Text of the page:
Welcome Andy Ennis! Thanks for this post on Graphic Design and for sharing these amazing images.
Just five minutes before I started writing this, I was asleep on my sofa at 4pm on a Monday afternoon. I’d like to say that’s one of the perks of being self-employed but, for me, it was the end of a very long work day that spanned an entire weekend.
This is because I’ve only just started out working for myself and, so far, the only real perk is being able to have the TV on 90210 in the background (just kidding, it’s usually on Loose Women). I’ve discovered I not only have to do the work I get from clients, but I also have to constantly promote myself and produce a decent portfolio of work in order to get more business.
I work as a graphic designer and it’s this portfolio of work that I’m going to talk about today. Despite having to work on it for long hours over evenings and weekends, it’s definitely an important and enjoyable part of what I do. Most of my work consists of 3D art, which was partially what I studied at university along with other aspects of game design. The great thing about 3D graphics is you can create pretty much anything and render it with a high degree of realism. Of course, traditional artwork allows you to do this too, but the advantage of creating a good 3D model is you can use it for more than just an art piece. It can become an interactive character in a game, a realistic effect in a film or an object that can blend seamlessly into a photograph. It can also become Jar Jar Binks.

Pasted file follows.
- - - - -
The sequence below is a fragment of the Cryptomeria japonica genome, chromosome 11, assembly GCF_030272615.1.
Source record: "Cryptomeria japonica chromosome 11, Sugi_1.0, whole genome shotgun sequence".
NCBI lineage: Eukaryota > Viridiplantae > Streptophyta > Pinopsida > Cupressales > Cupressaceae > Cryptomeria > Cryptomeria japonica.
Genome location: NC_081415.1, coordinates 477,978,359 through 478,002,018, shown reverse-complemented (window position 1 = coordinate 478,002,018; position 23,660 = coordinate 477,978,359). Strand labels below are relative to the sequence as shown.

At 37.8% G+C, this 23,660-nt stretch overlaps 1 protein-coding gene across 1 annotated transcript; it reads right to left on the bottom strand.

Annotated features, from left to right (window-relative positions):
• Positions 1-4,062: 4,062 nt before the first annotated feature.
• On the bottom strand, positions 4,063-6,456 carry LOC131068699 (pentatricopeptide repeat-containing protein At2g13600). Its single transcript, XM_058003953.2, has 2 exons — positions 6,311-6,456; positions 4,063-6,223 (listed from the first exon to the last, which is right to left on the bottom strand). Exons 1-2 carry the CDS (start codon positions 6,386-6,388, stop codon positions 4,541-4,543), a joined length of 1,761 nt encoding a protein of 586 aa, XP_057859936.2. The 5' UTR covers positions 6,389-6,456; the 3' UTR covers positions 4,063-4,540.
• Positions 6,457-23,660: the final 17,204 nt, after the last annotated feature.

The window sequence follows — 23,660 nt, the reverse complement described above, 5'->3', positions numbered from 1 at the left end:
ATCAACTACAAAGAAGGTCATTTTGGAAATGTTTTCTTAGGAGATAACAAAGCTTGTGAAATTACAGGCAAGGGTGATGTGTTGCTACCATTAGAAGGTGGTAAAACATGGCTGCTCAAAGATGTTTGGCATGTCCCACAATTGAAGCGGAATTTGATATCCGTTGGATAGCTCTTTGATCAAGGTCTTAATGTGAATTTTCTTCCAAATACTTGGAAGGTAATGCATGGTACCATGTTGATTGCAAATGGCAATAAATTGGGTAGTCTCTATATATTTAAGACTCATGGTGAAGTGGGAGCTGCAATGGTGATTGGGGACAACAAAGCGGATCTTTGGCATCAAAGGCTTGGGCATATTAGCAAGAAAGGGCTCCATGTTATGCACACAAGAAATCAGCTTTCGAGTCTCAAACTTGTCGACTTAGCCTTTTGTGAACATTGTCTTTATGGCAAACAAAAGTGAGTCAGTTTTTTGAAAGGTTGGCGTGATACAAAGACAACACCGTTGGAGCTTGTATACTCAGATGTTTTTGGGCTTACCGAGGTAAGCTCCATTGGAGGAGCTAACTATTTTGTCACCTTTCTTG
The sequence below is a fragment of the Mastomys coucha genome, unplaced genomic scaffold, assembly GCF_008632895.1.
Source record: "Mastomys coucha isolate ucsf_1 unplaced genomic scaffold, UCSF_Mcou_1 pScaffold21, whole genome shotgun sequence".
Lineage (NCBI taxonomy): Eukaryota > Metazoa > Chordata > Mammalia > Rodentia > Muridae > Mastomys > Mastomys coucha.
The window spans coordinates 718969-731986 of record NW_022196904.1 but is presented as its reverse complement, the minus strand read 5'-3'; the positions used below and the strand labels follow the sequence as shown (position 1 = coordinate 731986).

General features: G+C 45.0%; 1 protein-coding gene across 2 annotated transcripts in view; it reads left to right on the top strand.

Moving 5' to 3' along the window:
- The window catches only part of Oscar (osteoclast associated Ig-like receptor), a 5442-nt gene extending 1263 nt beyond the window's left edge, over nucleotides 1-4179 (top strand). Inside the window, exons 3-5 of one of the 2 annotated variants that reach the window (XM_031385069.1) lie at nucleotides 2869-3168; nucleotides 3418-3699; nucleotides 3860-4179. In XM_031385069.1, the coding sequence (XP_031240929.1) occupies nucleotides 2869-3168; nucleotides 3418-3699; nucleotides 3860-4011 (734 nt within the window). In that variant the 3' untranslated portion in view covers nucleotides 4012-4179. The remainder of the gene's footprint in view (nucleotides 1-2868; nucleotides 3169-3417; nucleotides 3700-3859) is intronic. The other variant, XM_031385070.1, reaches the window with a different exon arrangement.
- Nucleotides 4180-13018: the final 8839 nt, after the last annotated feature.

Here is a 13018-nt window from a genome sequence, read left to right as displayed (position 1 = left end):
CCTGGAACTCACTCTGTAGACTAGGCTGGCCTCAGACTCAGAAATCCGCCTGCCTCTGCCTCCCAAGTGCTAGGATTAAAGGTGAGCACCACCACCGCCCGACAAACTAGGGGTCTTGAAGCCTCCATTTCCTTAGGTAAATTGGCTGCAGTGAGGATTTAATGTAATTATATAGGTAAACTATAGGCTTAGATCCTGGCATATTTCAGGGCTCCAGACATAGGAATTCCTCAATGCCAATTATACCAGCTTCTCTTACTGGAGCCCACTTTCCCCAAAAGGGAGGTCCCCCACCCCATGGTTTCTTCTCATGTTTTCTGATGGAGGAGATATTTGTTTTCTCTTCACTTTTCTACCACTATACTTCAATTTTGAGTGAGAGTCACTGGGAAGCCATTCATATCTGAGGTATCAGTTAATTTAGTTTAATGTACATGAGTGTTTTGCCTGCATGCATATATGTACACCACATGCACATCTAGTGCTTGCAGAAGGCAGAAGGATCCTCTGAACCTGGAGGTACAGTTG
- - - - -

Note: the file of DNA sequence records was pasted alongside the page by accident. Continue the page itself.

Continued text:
I’m currently working on four main pieces of 3D art to start building my new portfolio. It may seem like a bad idea to have this many projects on the go at once, but I find work can be done faster when you can leave it and work on something else for a while. If you encounter a problem, it’s not always productive to spend too long trying to fix it – sometimes the solution presents itself whilst working on another piece and you can go back to it with a fresh mind. Two of these projects are work based on popular science fiction movies that I enjoy and the other two are more original creations. The science fiction models were chosen mostly for fun – it’s a challenge to see how accurate you can get the models and see if you can make them look just like in the movies. I find the most limiting aspect of this is you don’t have as much freedom as you would with an original creation. With the model of the coffee shop that I’m working on, I can choose to add whatever I like to the scene but that’s harder to do when you’re trying to re-create something accurately. Of course I still plan to add my own elements to all the models when they’re complete, just to keep them interesting.
My aim is now to get these done within the next few weeks but it’s becoming more difficult as more freelance work comes my way. This is a good thing, of course (especially as I get to eat), but it does cut into the time I’d normally spend on my own projects. However I find creating a portfolio to be an enjoyable thing and a labour of love – you have to choose projects that interest you and feel the need to complete it even if you don’t currently need them to help advance your career.
If you’re interested in 3D and digital art check out http://www.cgsociety.org/ – where you can see a ton of user submitted work and some amazing pieces of creativity.
Let Andy know what you think of his (very cool) designs by leaving a comment, or share your own experience with Graphic Design.